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Medscape – October 25, 2022

by H. Jack West MD

When the press release for KEYNOTE-091 came out in mid-January, it was only logical to compare the outcomes for patients with those of the 2021 IMpower010 trial — both trials were looking at adjuvant immunotherapy following surgery for early-stage non–small cell lung cancer (NSCLC).

The KEYNOTE-091 trial announced an improvement in disease-free survival for patients with resected stage IB-IIIA NSCLC after receiving a year of adjuvant pembrolizumab.

The IMpower010 trial reported similarly promising results: A year of adjuvant atezolizumab led to significant improvement in disease-free survival in the same patient population. This finding prompted the recent FDA approval of adjuvant atezolizumab in this setting.

While we await the formal publication of KEYNOTE-091, one distinction in the design of these two studies is the positioning of adjuvant chemotherapy — an established standard of care for patients with resected stage IB-IIIA NSCLC that is associated with a modest but consistent survival benefit. Specifically, the IMpower010 trial randomly assigned patients only after they had received adjuvant chemotherapy, while KEYNOTE-091 did not require it, an approach that may be framed as reflecting “real-world practice.”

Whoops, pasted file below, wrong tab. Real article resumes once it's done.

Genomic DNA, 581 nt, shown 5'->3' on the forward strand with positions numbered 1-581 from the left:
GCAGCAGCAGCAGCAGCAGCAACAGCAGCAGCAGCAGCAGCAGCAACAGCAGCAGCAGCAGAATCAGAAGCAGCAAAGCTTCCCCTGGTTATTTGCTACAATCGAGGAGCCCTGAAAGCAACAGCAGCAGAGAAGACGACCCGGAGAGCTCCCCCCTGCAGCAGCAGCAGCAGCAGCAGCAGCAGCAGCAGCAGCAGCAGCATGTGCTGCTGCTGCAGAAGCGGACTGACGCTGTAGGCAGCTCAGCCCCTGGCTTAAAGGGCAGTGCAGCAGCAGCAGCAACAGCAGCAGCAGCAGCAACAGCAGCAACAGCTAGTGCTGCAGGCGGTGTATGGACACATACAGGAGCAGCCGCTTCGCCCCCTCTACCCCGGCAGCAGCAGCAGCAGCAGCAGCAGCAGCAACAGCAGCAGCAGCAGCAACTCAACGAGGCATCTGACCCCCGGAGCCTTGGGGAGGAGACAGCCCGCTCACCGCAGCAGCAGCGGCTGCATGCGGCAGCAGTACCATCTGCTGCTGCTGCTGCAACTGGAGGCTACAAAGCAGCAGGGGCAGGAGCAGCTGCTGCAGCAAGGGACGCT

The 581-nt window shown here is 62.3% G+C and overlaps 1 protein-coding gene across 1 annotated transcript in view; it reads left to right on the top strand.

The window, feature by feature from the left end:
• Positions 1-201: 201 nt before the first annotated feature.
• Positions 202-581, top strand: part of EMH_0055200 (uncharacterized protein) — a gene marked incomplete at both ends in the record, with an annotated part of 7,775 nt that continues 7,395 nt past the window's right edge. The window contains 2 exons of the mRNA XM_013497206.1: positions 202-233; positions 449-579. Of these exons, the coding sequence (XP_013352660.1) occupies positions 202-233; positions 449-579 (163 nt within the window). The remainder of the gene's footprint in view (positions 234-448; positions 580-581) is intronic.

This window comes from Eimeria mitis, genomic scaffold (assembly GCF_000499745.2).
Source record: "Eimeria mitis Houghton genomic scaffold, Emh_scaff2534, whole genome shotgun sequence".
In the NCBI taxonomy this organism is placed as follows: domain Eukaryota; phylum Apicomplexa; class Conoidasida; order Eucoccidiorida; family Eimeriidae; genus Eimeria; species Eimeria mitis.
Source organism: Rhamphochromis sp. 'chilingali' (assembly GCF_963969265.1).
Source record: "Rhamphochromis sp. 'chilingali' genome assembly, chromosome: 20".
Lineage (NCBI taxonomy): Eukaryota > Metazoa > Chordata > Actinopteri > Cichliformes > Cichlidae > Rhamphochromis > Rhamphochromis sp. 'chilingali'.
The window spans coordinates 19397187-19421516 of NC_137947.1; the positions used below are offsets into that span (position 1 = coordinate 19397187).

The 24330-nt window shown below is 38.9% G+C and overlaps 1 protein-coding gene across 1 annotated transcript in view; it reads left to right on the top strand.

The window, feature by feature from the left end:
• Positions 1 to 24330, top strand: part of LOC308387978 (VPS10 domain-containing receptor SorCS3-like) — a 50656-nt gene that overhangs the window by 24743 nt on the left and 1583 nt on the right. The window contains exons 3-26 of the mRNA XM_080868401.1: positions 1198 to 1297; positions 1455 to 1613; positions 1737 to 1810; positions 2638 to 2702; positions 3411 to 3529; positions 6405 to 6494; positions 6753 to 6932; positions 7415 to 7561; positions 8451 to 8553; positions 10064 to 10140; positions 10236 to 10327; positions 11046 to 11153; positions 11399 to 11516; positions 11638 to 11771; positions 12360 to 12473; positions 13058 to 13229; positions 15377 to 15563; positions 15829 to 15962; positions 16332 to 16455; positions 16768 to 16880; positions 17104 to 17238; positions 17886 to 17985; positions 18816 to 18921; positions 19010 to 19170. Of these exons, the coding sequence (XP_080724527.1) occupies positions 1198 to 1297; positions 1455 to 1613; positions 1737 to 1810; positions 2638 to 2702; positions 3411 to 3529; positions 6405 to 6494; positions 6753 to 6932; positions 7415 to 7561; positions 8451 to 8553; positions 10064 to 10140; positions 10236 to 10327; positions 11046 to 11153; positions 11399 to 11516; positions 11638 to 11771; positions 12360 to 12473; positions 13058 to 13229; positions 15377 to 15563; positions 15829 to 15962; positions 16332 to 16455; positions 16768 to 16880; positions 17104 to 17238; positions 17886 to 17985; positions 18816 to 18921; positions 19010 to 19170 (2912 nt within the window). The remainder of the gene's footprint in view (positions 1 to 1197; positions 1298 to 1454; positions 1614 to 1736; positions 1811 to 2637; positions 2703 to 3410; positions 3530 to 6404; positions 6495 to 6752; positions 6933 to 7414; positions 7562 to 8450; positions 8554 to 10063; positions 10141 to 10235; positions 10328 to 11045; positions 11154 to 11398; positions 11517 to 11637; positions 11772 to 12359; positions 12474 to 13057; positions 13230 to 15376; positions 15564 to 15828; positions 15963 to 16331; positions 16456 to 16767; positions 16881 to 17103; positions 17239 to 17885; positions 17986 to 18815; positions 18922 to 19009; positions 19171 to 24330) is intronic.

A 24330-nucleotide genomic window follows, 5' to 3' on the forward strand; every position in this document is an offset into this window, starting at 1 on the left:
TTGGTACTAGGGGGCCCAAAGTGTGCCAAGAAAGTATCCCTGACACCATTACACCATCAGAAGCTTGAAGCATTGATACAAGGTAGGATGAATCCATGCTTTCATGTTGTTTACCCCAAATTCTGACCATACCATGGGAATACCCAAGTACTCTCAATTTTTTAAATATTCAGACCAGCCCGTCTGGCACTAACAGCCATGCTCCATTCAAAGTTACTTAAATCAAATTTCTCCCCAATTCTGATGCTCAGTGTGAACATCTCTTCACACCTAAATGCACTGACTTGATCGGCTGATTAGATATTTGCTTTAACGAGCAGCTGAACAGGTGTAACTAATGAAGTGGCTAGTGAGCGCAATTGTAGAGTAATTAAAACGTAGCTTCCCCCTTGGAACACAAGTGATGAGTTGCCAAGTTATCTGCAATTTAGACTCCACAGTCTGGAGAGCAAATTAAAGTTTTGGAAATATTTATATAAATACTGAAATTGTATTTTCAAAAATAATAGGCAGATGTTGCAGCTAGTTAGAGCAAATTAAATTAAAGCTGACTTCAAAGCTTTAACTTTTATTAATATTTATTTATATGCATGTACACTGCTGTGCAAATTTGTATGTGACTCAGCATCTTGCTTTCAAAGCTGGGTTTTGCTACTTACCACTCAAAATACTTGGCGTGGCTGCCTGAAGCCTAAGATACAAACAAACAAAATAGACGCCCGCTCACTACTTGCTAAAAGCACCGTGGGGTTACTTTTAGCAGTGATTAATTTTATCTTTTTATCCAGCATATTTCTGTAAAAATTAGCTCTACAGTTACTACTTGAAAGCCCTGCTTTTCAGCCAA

KEYNOTE-091 is not the only recent clinical trial to forgo adjuvant cisplatin-based chemotherapy in its design. Take the randomized trial of gefitinib vs adjuvant chemotherapy in EGFR mutation–positive Chinese patients with resected stage IB-IIIA NSCLC. The trial omitted adjuvant chemotherapy in the investigational arm, even though chemotherapy has been shown to confer a significant improvement in overall survival — a benefit we have not yet seen from adjuvant EGFR inhibitors. The same logic applies to the 2020 ADAURA trial of adjuvant Osimertinib.

This shift away from adjuvant chemotherapy in clinical trials reflects real-world practice. Studies show considerable geographic variation in the use of adjuvant chemotherapy across the United States, with carboplatin-based doublets often selected instead of cisplatin-based regimens.

However, these practices do not reflect evidence-based guidelines. The clinical practice guidelines from the National Comprehensive Cancer Network (NCCN) and the European Society for Medical Oncology have unequivocally directed eligible patients with resected stage IB-IIIA NSCLC to first pursue cisplatin-based chemotherapy on the basis of a decade’s worth of trials demonstrating a consistent benefit. And comparator arms in studies like the Intergroup-run ECOG 1505 trial use cisplatin-based doublet chemotherapy for four cycles, not best supportive care.

I think the growing tendency to omit adjuvant cisplatin-based chemotherapy in clinical trials is troubling. The danger is that patients will miss out on adjuvant chemotherapy in this setting because their oncologists have assumed from clinical trials that an alternative can effectively replace chemotherapy. A central characteristic of clinical trials is that they define optimal practice, as much in their design and control arms as in the novel practices introduced. My concern is that we are justifying and exonerating suboptimal practice as normal when we run clinical trials that don’t include adjuvant chemotherapy in these settings.